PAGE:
coat of the Polyurethane and set aside to cure overnight.
6. Finally, sand lightly with 240-grit paper, dust off, wipe with a tack
cloth and apply the third and final coat of Polyurethane. Allow the piece
to cure for several days before actually using the rack. If you opt for a water-based finish—
All the basic finishing steps, such as sanding, dusting, wiping off, apply
when working with water-based finishes. Following are the basic steps
to a water-based finish:
1. When using a water-based stain, first apply a coat of Minwax
Water-Based Pre-Stain Wood Conditioner. This helps to ensure uniform
penetration when applying stain. Apply the Conditioner with a nylonpolyester
brush and allow it to penetrate for about 5 minutes. Then,
any excess off the surface using a clean, lint-free cloth.
2. Wait about 15 minutes, then, using 180-grit abrasive paper,
sand off any “whiskers” raised by the Conditioner.
3. Apply the stain you selected with either a nylon/polyester brush or
clean rags. Allow stain to penetrate no longer than 3 minutes. While
stain is still wet wipe off all excess with a clean cloth lightly dampened
with stain. Allow the piece to dry for 2 hours before applying a second
coat, if desired. Allow the piece to dry overnight before proceeding with
Water-Based Stain is available in six factory
(wood-tone) colors, a White Wash Pickling Stain and 60 custom
colors. This means that you are not limited to just wood colors
(pine, oak, walnut, etc.). Instead, you can actually pick and apply
a color to compliment the décor of the room in which the rack
will stand. For this reason, make sure you look over all of the
color charts before making your final selection.
4. Applying a clear protective finish, Protective Finish, is the final step. Stir the can contents thoroughly
before starting and periodically repeat the stirring during your
5. Working a small area at a time to maintain a wet edge, apply the first
coat. Work quickly and make the final strokes in each newly finished
section with-the-grain brush strokes.
6. Allow the finish to dry a minimum of 2 hours. Then sand lightly
using 220-grit sandpaper wrapped around a soft backup block.
Thoroughly dust off and wipe with a tack rag.
7. Repeat steps 4, 5 and 6 to apply the second coat.
8. Repeat these steps to apply a third and final coat of Protective Finish.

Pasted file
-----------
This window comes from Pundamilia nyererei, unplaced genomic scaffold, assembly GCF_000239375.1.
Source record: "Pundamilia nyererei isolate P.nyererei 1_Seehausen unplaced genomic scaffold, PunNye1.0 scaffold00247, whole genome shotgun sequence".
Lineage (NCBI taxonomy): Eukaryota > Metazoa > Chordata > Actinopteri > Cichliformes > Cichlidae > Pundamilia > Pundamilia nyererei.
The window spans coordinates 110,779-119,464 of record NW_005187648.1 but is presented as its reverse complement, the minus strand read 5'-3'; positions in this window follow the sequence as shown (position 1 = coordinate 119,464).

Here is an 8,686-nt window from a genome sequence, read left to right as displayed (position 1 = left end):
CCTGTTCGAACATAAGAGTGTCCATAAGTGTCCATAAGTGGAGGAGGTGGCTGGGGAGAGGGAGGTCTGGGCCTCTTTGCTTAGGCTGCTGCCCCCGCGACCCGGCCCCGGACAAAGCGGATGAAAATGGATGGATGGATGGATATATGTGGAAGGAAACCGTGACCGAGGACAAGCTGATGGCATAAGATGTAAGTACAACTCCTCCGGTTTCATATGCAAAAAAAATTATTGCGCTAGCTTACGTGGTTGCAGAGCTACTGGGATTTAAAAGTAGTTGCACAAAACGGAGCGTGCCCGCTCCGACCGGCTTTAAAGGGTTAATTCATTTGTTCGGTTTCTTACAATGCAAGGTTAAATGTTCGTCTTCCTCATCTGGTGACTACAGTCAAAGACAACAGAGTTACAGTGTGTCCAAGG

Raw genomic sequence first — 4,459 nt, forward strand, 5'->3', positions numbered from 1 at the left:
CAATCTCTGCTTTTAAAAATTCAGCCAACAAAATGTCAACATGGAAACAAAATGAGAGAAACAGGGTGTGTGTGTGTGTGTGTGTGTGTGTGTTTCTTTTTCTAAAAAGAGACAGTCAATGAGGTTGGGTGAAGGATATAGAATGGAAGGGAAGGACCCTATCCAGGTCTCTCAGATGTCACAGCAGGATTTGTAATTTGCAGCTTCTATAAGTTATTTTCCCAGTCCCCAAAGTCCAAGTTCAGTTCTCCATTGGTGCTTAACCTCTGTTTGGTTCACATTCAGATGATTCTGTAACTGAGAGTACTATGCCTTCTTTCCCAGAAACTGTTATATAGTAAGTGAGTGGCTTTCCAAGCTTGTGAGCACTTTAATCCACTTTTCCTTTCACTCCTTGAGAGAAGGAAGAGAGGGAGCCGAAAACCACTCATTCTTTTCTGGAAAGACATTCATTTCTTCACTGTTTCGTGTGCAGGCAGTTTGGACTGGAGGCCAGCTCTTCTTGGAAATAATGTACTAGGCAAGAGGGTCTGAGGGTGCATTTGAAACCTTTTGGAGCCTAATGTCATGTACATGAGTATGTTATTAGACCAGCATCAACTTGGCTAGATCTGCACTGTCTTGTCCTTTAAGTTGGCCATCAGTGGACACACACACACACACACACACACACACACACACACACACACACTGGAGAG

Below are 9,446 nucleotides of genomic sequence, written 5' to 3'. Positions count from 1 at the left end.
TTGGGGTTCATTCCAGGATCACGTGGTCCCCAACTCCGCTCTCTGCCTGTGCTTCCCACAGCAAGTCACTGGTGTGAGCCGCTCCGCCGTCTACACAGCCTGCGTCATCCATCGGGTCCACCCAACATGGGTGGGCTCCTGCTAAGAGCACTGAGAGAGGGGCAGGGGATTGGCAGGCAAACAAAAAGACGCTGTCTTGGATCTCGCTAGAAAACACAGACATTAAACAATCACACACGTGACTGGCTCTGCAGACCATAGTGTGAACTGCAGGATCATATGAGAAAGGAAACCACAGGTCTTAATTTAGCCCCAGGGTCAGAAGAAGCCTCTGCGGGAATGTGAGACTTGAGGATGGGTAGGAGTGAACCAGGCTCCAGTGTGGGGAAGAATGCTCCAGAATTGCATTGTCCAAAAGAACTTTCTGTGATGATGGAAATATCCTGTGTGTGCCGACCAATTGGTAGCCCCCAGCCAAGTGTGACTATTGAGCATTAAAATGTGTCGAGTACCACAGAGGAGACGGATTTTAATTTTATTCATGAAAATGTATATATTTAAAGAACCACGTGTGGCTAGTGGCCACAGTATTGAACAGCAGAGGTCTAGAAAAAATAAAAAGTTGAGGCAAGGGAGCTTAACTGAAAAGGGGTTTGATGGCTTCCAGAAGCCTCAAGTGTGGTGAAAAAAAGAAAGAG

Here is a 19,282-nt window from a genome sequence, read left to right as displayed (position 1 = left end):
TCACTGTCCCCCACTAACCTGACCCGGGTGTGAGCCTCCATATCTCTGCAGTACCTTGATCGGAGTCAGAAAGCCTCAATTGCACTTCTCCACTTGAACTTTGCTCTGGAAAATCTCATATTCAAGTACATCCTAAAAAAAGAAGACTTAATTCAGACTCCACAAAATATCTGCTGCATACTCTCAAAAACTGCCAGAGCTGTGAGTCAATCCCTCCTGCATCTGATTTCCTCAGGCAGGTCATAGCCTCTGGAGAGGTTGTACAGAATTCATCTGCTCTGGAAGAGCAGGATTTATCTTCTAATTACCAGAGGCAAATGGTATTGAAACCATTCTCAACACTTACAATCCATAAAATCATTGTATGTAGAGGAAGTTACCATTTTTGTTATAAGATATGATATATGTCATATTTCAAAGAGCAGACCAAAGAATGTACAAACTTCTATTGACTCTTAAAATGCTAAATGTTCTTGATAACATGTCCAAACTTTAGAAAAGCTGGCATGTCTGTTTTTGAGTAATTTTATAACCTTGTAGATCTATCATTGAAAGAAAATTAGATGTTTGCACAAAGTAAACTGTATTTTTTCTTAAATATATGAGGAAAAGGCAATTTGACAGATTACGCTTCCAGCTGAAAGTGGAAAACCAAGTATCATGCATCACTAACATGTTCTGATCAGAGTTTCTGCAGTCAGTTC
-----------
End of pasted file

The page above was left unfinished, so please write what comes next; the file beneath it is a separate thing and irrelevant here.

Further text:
Allow the piece to rest for about a week before putting the rack into service.
When using Polycrylic Protective Finish:
VAPOR HARMFUL. Use only with adequate ventilation. To avoid overexposure,
open windows and doors or use other means to ensure fresh air entry during application and drying. If you experience eye watering, headaches or dizziness, increase fresh air supply or wear respiratory
protection or leave the area. Avoid contact with eyes and skin. Wash hands after using. Keep container closed
when not in use. Do not transfer contents to other containers for storage.
DO NOT TAKE INTERNALLY. FIRST AID. In case of eye contact, flush thoroughly with large amounts
of water for 15 minutes and get medical attention. For skin contact, wash thoroughly with soap and water. In case of respiratory difficulty, provide fresh air and call physician. If swallowed, get medical attention immediately.
DELAYED EFFECTS FROM LONG-TERM
Contains solvents that can cause permanent brain and nervous system
damage. Intentional misuse by deliberately concentrating and inhaling
the contents may be harmful or fatal.
Safe Disposal of Rags & Waste
Please be mindful of the safe way to dispose of rags and other waste. Rags,
steel wool and other waste products soaked with oil finishes or solvents
may spontaneously catch fire if improperly discarded.
Place rags, steel wool and other waste immediately after use in a waterfilled
metal container. Tightly seal and dispose of the waste materials in
accordance with local trash removal regulations. Be sure to keep the
waste out of reach of children.